Vietnam War memoirs tell us that decades of learning about life were compacted into a year, or a month, or a week, or a day of combat–maybe even a few hours.
Kenneth Kinsler learned his life’s lesson in his first firefight. After the NVA killed his squad’s point man and Kinsler dragged the body out of the line of fire, he reached his decision time: Kill anything that moved. His mind grew blind to everything except survival.
Kinsler needed the next forty years to understand that a man could live by a calmer philosophy, a learning process that he describes in his Vietnam War memoir, Think Snow (CreateSpace, 304 pp., $14.99, paper).
An unwilling 1967 draftee at the age of twenty-six, Kinsler did basic and AIT, then he sold his car and “gave everything else away.” Been there, done that—subliminal death wish. Kinsler made it to Vietnam in time for the 1968 Tet Offensive.
His favorite topic—which Kinsler usually approaches head-on but sometimes meanders around—is the many aspects of killing. Discourses on death complement that theme.
Kinsler views the subjects from the highly personalized perspective of a foot soldier not in charge of anything other than saving his own ass. He also lauds the NVA’s leadership at the expense of American officers, mainly by comparing the actual battlefield to West Point classroom training.
Occasionally, the book’s narrative borders on schizophrenia. At one point, in the space of four pages, Kinsler talks about kicking in doors, an unwinnable war, tank support, Charles de Gaulle, the NVA’s killing of civilians, finding a “good old fashioned liquor store, ” and a fellow soldier who was a virgin. On his first sexual encounter, the virgin caught something that had not yet been given a name. “They shipped him to the Philippines and [he] was not allowed to return home for the rest of his life, ” Kinsler writes, repeating the well-known Vietnam War venereal disease urban legend.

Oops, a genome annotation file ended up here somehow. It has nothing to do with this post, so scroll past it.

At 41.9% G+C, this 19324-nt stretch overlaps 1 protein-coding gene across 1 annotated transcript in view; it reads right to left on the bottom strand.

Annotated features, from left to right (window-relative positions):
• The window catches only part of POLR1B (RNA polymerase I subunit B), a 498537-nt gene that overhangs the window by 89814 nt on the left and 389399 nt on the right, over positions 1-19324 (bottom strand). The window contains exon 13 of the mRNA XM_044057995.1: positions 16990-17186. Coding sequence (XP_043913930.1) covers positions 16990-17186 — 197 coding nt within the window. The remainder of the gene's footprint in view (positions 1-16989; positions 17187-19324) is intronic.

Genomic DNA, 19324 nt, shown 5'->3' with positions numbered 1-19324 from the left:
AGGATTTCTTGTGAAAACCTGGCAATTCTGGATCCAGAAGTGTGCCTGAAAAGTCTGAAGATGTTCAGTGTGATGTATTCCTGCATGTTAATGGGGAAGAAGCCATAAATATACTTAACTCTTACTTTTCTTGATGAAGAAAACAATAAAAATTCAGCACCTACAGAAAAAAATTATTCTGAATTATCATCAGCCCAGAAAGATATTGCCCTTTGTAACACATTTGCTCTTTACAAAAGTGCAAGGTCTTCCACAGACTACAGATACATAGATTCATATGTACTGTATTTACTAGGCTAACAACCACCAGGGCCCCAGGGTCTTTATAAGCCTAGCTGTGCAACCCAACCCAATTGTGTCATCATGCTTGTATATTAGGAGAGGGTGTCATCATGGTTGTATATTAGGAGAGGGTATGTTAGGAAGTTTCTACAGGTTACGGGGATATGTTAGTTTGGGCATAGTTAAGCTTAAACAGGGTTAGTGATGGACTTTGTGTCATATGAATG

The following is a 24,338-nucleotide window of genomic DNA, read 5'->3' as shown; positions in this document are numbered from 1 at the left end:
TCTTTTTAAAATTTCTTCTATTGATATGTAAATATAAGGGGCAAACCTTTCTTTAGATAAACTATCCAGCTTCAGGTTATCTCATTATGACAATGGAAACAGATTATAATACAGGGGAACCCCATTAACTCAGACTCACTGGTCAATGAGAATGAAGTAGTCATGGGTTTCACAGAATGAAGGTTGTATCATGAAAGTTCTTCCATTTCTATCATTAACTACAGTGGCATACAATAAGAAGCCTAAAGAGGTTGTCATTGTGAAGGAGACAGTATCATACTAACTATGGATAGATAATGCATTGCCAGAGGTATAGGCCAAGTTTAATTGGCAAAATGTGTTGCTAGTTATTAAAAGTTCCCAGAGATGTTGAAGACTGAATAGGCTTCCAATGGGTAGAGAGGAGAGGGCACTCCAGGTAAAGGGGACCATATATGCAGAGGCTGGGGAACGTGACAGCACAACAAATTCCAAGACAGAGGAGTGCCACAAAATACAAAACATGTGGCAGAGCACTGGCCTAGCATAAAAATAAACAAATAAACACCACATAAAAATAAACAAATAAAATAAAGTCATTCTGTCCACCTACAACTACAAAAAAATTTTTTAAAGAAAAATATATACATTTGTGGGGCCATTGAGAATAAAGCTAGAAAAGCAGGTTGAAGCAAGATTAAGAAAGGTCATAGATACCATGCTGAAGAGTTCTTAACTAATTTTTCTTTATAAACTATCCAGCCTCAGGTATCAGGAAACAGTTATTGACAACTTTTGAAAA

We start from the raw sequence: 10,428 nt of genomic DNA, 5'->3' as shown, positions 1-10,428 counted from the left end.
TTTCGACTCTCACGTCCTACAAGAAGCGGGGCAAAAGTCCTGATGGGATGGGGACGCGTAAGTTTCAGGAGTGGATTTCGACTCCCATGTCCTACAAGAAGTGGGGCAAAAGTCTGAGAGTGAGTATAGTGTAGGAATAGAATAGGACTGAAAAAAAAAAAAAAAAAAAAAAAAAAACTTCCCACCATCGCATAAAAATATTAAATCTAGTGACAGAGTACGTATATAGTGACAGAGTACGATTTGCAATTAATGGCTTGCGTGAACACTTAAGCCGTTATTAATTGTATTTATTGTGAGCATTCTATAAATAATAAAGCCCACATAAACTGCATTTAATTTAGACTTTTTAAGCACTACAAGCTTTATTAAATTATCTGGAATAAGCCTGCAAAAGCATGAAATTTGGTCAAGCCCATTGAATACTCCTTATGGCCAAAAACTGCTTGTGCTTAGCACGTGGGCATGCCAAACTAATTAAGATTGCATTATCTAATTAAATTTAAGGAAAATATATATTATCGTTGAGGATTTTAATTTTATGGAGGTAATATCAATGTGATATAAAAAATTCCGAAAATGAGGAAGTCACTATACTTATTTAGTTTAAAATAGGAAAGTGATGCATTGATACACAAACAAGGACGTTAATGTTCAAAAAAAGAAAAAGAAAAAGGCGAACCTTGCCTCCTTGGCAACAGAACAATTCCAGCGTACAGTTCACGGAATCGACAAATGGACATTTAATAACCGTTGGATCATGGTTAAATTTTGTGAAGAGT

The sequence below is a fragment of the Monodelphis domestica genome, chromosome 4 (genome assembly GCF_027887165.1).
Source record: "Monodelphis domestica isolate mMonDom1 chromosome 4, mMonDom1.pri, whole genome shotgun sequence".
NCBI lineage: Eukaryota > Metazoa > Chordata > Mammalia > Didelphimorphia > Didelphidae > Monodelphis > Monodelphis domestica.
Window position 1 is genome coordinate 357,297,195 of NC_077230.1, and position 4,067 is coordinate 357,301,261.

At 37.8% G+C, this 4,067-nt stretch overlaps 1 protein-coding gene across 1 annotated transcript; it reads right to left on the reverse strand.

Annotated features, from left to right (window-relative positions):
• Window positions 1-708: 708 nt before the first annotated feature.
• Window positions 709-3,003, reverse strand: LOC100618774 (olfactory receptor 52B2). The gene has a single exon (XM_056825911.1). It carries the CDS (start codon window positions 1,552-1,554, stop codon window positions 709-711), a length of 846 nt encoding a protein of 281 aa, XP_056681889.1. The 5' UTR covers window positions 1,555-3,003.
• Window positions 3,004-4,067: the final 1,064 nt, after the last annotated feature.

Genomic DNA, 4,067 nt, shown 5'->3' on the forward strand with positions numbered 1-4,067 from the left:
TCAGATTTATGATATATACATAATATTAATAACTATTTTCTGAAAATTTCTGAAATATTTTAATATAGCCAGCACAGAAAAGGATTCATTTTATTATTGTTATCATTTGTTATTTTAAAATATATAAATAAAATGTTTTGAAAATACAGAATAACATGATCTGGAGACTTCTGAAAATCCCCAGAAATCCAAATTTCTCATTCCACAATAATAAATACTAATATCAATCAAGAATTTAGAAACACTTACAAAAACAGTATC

Two paragraphs later, Kinsler says, “A good joint made life easier to understand.” He goes on to say that he stopped smoking dope immediately after failing to find his M16 during a firefight.
The guy tells stories on himself and you have to admire him for it.
Passages in which his mentality reverts to that of a man under extreme stress are revelatory. In therapy-like, stream-of-consciousness outbursts, fact and fiction (such as the virgin’s fate) blur and show a mind in utter turmoil.
Then, almost out of nowhere, Kinsler tells a complex story such as the one in a chapter called “Captain Napoleon, ” and puts the entire world into perfect focus. The shrink that helped Kinsler whip his PTSD deserves a medal.
During his recovery Kenneth Kinsler developed a wide-angle philosophy of life. He includes quotations ranging from Socrates to Cool Hand Luke , including words from Cicero, Robert Frost, and Simon and Garfunkel, among others. His writing style is conversational, stretching the parameters of similes and metaphors. He speaks clearly enough on his own, so skip the Forward and Preface or read them last if you must.
Kinsler never exactly spells out details about where he served in Vietnam or his unit. But , along the way he does mention Pleiku and the 4th Infantry Division. He also talks about Hill 684, Kontum, and spending much time in the northern part of II Corps near Cambodia.
I’m not saying anything more about Think Snow because it is a roller-coaster ride that readers should experience for themselves. The ride is worth the price of the ticket. Kinsler has poured whatever remained of his post-Vietnam War soul into his writing.
The author’s website is www.thinksnowthebook.com